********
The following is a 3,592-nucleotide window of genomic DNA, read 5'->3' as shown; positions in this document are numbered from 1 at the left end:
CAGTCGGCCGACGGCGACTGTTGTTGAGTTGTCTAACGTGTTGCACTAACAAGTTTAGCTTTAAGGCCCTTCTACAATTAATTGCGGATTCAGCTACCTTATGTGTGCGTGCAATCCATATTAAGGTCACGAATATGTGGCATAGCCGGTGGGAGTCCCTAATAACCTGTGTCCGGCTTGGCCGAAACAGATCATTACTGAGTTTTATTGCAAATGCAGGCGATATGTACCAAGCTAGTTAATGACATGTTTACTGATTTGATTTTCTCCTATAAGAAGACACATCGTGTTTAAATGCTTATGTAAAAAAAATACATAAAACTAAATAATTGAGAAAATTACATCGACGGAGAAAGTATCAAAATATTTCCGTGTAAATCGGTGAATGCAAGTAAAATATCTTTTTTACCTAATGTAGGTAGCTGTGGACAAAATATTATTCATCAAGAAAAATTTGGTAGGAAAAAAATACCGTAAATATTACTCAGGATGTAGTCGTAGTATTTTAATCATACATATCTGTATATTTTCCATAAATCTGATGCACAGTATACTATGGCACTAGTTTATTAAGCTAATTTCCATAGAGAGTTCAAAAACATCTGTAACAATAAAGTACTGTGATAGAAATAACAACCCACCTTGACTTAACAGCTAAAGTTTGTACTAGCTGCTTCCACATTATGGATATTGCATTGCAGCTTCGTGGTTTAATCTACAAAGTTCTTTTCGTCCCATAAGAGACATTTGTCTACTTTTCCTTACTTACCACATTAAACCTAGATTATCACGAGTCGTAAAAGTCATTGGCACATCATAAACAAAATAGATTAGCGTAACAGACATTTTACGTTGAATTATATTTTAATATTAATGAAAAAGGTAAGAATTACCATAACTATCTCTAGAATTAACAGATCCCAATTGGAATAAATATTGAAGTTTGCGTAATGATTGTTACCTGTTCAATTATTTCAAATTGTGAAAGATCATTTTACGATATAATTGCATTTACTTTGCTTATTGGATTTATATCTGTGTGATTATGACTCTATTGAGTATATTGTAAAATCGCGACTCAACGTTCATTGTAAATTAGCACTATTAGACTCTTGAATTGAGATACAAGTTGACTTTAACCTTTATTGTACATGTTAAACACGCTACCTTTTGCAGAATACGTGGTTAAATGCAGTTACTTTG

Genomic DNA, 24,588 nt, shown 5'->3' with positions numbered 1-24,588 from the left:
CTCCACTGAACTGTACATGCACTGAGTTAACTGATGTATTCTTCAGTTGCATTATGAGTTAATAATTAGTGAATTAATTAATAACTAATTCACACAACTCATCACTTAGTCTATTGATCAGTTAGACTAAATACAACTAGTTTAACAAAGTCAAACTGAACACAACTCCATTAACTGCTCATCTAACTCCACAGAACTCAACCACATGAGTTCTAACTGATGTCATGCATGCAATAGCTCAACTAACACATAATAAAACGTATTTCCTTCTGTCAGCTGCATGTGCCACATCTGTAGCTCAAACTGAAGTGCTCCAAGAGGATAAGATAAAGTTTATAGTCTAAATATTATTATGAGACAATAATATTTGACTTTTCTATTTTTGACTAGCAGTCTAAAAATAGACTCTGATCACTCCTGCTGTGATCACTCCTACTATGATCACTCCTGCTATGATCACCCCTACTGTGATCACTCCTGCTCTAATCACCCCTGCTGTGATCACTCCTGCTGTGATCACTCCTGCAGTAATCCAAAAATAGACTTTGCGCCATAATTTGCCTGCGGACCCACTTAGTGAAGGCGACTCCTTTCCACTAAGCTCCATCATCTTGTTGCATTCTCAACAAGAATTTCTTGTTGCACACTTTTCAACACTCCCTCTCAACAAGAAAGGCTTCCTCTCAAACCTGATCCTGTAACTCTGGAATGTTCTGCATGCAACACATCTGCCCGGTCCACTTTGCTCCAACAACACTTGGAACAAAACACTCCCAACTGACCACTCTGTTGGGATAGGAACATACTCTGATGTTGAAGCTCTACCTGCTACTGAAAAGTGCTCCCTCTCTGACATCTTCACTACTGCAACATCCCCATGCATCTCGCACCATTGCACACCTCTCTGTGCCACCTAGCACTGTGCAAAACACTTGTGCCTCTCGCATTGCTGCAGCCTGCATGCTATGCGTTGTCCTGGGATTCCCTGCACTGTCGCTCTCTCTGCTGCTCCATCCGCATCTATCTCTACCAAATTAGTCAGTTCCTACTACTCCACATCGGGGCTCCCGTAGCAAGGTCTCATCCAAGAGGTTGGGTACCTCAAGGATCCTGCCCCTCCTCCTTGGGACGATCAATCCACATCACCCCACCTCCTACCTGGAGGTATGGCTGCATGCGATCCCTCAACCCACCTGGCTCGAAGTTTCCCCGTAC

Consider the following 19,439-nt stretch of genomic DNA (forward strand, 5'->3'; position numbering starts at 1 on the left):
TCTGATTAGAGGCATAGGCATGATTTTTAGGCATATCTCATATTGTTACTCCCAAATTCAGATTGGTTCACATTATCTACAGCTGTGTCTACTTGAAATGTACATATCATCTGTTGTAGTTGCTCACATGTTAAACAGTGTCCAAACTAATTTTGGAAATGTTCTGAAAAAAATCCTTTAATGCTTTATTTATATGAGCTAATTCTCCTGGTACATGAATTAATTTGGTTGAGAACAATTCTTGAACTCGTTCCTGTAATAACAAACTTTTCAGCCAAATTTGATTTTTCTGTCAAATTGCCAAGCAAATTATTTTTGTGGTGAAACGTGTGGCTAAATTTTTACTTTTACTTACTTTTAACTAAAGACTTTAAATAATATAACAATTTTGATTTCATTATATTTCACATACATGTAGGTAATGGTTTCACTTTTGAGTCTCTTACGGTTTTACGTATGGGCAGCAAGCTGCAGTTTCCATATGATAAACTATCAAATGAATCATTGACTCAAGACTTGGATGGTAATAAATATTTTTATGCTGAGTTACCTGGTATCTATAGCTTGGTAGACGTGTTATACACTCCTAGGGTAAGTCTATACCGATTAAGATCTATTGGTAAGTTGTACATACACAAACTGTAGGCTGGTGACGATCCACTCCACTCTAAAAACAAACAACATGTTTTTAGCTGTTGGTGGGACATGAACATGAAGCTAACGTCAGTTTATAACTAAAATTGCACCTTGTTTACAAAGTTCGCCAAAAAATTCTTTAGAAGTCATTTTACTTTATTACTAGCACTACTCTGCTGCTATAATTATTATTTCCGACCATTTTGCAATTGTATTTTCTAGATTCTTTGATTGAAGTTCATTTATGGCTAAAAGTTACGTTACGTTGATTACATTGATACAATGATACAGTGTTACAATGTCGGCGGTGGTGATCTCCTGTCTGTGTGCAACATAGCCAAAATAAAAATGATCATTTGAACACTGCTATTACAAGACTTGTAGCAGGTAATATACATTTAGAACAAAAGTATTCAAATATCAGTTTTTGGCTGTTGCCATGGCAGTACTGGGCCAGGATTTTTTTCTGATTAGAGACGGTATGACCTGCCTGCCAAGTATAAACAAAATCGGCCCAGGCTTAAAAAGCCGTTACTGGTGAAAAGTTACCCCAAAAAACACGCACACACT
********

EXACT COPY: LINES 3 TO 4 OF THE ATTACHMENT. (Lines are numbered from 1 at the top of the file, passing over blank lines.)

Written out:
Genomic DNA, 24,588 nt, shown 5'->3' with positions numbered 1-24,588 from the left:
CTCCACTGAACTGTACATGCACTGAGTTAACTGATGTATTCTTCAGTTGCATTATGAGTTAATAATTAGTGAATTAATTAATAACTAATTCACACAACTCATCACTTAGTCTATTGATCAGTTAGACTAAATACAACTAGTTTAACAAAGTCAAACTGAACACAACTCCATTAACTGCTCATCTAACTCCACAGAACTCAACCACATGAGTTCTAACTGATGTCATGCATGCAATAGCTCAACTAACACATAATAAAACGTATTTCCTTCTGTCAGCTGCATGTGCCACATCTGTAGCTCAAACTGAAGTGCTCCAAGAGGATAAGATAAAGTTTATAGTCTAAATATTATTATGAGACAATAATATTTGACTTTTCTATTTTTGACTAGCAGTCTAAAAATAGACTCTGATCACTCCTGCTGTGATCACTCCTACTATGATCACTCCTGCTATGATCACCCCTACTGTGATCACTCCTGCTCTAATCACCCCTGCTGTGATCACTCCTGCTGTGATCACTCCTGCAGTAATCCAAAAATAGACTTTGCGCCATAATTTGCCTGCGGACCCACTTAGTGAAGGCGACTCCTTTCCACTAAGCTCCATCATCTTGTTGCATTCTCAACAAGAATTTCTTGTTGCACACTTTTCAACACTCCCTCTCAACAAGAAAGGCTTCCTCTCAAACCTGATCCTGTAACTCTGGAATGTTCTGCATGCAACACATCTGCCCGGTCCACTTTGCTCCAACAACACTTGGAACAAAACACTCCCAACTGACCACTCTGTTGGGATAGGAACATACTCTGATGTTGAAGCTCTACCTGCTACTGAAAAGTGCTCCCTCTCTGACATCTTCACTACTGCAACATCCCCATGCATCTCGCACCATTGCACACCTCTCTGTGCCACCTAGCACTGTGCAAAACACTTGTGCCTCTCGCATTGCTGCAGCCTGCATGCTATGCGTTGTCCTGGGATTCCCTGCACTGTCGCTCTCTCTGCTGCTCCATCCGCATCTATCTCTACCAAATTAGTCAGTTCCTACTACTCCACATCGGGGCTCCCGTAGCAAGGTCTCATCCAAGAGGTTGGGTACCTCAAGGATCCTGCCCCTCCTCCTTGGGACGATCAATCCACATCACCCCACCTCCTACCTGGAGGTATGGCTGCATGCGATCCCTCAACCCACCTGGCTCGAAGTTTCCCCGTAC